Trees on Surf Avenue

Hetzi Juniper Trees Being Planted on the north side of Surf Avenue. October 18, 2012. Photo © me-myself-i/Tricia Vita via flickr

UPDATE November 15, 2012:

Sadly, just a few weeks after the trees were planted, most were uprooted by Hurricane Sandy…

After Hurricane Sandy: Street Tree

After Hurricane Sandy: Street Tree on Surf Avenue in front of Luna Park. November 5, 2012. Photo © Tricia Vita

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Boardwalk renovation 1934

The Boardwalk opened in 1923 and was already undergoing renovation in 1934: Group of men ripping up old planking on Coney Island boardwalk near Half Moon Hotel. Brooklyn Public Library, Brooklyn Collection

On Monday, March 12th, the twice-postponed hearing before the City’s Public Design Commission to decide the fate of the Coney Island Boardwalk will finally take place. The Parks Department will lay out their plans for a Plasticwalk with a 12-foot-Concrete Roadway down the middle in Brighton Beach, claiming it will be more durable and less costly to maintain than the wooden Boardwalk in place for nearly nine decades.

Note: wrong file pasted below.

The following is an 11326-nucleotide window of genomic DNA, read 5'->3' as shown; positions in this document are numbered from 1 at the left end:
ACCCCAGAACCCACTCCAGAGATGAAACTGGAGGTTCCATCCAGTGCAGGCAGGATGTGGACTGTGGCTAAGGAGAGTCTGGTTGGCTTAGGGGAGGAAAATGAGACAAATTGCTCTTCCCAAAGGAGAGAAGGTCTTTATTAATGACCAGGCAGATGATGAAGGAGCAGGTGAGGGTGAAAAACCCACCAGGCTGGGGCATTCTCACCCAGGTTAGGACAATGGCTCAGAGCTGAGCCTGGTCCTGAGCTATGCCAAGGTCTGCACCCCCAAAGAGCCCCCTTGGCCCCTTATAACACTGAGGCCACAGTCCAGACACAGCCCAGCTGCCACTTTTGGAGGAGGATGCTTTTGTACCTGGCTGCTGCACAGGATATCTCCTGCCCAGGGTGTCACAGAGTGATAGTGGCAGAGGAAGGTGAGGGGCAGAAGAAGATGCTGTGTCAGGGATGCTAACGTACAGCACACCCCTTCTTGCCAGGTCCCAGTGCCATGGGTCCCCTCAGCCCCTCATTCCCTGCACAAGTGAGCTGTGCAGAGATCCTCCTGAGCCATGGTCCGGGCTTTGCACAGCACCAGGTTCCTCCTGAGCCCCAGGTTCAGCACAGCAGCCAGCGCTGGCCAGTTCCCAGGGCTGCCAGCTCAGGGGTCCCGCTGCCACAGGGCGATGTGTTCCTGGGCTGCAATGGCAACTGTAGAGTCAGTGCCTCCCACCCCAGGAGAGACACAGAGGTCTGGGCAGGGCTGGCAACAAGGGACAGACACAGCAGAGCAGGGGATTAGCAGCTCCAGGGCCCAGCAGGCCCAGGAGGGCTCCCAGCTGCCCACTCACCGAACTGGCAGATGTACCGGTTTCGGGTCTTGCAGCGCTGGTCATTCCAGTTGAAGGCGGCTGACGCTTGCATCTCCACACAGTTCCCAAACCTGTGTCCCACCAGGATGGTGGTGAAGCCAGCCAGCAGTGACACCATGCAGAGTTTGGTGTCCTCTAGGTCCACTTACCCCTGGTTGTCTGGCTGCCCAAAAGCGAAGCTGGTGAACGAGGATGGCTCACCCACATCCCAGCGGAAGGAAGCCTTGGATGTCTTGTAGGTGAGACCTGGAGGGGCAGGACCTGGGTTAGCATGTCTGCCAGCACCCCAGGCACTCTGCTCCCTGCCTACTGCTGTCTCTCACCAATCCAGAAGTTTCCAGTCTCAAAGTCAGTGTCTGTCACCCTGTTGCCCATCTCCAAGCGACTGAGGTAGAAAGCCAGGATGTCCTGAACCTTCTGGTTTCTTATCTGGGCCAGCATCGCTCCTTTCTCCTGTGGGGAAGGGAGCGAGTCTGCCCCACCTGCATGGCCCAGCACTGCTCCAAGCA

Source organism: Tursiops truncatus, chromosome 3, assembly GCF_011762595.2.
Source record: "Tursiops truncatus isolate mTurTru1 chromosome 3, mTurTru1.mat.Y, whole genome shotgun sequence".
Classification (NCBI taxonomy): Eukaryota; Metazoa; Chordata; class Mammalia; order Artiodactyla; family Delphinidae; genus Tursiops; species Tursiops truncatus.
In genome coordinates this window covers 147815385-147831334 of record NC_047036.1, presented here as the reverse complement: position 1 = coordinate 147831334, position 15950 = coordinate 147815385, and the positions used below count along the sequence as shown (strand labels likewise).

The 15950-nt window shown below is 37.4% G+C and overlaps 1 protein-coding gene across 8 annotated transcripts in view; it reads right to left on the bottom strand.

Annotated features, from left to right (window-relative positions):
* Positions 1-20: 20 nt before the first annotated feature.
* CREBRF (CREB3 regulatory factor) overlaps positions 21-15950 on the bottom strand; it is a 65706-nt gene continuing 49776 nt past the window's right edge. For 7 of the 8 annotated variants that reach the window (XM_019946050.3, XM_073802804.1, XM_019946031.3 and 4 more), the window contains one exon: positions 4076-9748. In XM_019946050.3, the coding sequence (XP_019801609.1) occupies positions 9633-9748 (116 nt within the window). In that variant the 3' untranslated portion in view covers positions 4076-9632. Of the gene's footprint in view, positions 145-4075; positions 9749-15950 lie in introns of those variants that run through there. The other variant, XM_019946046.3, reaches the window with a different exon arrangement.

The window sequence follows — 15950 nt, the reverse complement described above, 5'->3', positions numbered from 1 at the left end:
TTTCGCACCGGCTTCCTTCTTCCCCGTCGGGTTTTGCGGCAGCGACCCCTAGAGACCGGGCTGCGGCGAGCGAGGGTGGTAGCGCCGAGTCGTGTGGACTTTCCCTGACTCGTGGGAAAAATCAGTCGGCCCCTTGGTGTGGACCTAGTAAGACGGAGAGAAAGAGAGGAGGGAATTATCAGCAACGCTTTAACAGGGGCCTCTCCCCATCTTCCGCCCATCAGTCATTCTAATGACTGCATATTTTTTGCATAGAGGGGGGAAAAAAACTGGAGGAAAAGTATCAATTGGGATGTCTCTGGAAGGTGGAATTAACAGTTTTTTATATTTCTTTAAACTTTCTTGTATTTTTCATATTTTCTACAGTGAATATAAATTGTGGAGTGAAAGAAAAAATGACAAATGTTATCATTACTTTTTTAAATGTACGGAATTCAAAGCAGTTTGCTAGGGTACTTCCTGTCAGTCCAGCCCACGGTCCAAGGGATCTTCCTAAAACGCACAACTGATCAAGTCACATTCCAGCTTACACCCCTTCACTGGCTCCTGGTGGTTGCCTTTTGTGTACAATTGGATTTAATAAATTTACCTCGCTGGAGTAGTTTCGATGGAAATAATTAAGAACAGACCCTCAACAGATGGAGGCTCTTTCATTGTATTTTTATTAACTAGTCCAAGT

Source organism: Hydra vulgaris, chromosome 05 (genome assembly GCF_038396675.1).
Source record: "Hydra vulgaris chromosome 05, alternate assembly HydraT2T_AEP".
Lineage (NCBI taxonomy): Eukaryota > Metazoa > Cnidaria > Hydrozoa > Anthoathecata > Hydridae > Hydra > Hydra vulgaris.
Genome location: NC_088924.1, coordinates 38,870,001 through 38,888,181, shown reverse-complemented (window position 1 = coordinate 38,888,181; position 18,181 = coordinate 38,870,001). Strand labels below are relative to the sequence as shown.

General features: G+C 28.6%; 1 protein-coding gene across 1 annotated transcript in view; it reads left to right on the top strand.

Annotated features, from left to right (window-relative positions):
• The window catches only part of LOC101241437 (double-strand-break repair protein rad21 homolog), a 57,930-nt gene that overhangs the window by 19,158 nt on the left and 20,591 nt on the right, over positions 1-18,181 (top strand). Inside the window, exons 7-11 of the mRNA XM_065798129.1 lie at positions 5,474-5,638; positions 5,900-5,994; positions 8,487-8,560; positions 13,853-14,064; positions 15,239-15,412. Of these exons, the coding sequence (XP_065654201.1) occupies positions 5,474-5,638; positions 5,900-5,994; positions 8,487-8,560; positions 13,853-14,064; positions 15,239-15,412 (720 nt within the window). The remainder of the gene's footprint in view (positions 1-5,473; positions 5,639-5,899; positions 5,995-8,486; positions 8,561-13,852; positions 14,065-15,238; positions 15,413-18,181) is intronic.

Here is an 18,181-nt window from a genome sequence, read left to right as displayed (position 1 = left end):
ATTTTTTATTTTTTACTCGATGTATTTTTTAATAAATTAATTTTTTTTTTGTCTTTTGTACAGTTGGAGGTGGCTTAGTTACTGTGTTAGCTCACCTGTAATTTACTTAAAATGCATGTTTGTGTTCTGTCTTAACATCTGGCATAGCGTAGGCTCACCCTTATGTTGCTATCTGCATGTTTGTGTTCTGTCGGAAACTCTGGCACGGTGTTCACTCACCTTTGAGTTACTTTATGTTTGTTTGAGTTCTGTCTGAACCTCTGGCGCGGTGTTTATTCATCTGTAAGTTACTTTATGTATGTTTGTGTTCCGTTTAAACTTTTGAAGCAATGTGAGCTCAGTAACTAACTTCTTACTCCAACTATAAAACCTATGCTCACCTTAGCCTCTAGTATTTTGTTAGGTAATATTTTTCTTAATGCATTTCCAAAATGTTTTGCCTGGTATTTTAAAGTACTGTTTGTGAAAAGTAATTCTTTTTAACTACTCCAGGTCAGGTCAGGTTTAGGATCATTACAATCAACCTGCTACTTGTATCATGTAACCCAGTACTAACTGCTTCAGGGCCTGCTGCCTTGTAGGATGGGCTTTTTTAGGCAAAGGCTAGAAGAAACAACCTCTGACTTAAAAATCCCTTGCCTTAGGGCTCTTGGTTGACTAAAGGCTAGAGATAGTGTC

The Coney-Brighton Boardwalk Alliance and Friends of the Boardwalk will present their plan to “Keep the Boards in the Boardwalk” (also the title of an online petition) by using sustainable wood and concrete supports, citing Ocean City, Maryland’s successful renovation of their Boardwalk in 2011. “The public is welcome to attend and give testimony,” according to the PDC’s website. The grassroots groups are urging Boardwalk lovers to show up in number and use their 3-minute time slot to read from their letters of support and research materials. If you are interested, email Rob Burstein of the Coney-Brighton Boardwalk Alliance at robburstein[AT]hotmail[DOT]com and he can email you a 3-minute segment to read.

Last year, the local community board, CB 13, voted 21-7 against the Concretewalk as well as the Plastic and Concrete compromise. At last month’s CB meeting at Coney Island Hospital, boos erupted when the compromise plan was mentioned. Alas, their vote is being ignored because New York City’s Community Boards are merely advisory boards. It is the Public Design Commission’s vote that counts. So who are the ten people who will decide the fate of the historic Coney Island Boardwalk? Here are their names:

Alice Aycock, Sculptor
Mahnaz Ispahani Bartos, The New York Public Library
Byron Kim, Painter
Signe Nielsen, Landscape Architect
Guy Nordenson, Lay Member
Otis Pratt Pearsall, Brooklyn Museum
James Stewart Polshek, Architect
Paula Scher, Lay Member
Kandace V. Simmons, Mayor’s Representative
Ann G. Tenenbaum, The Metropolitan Museum of Art

Coney Island Boardwalk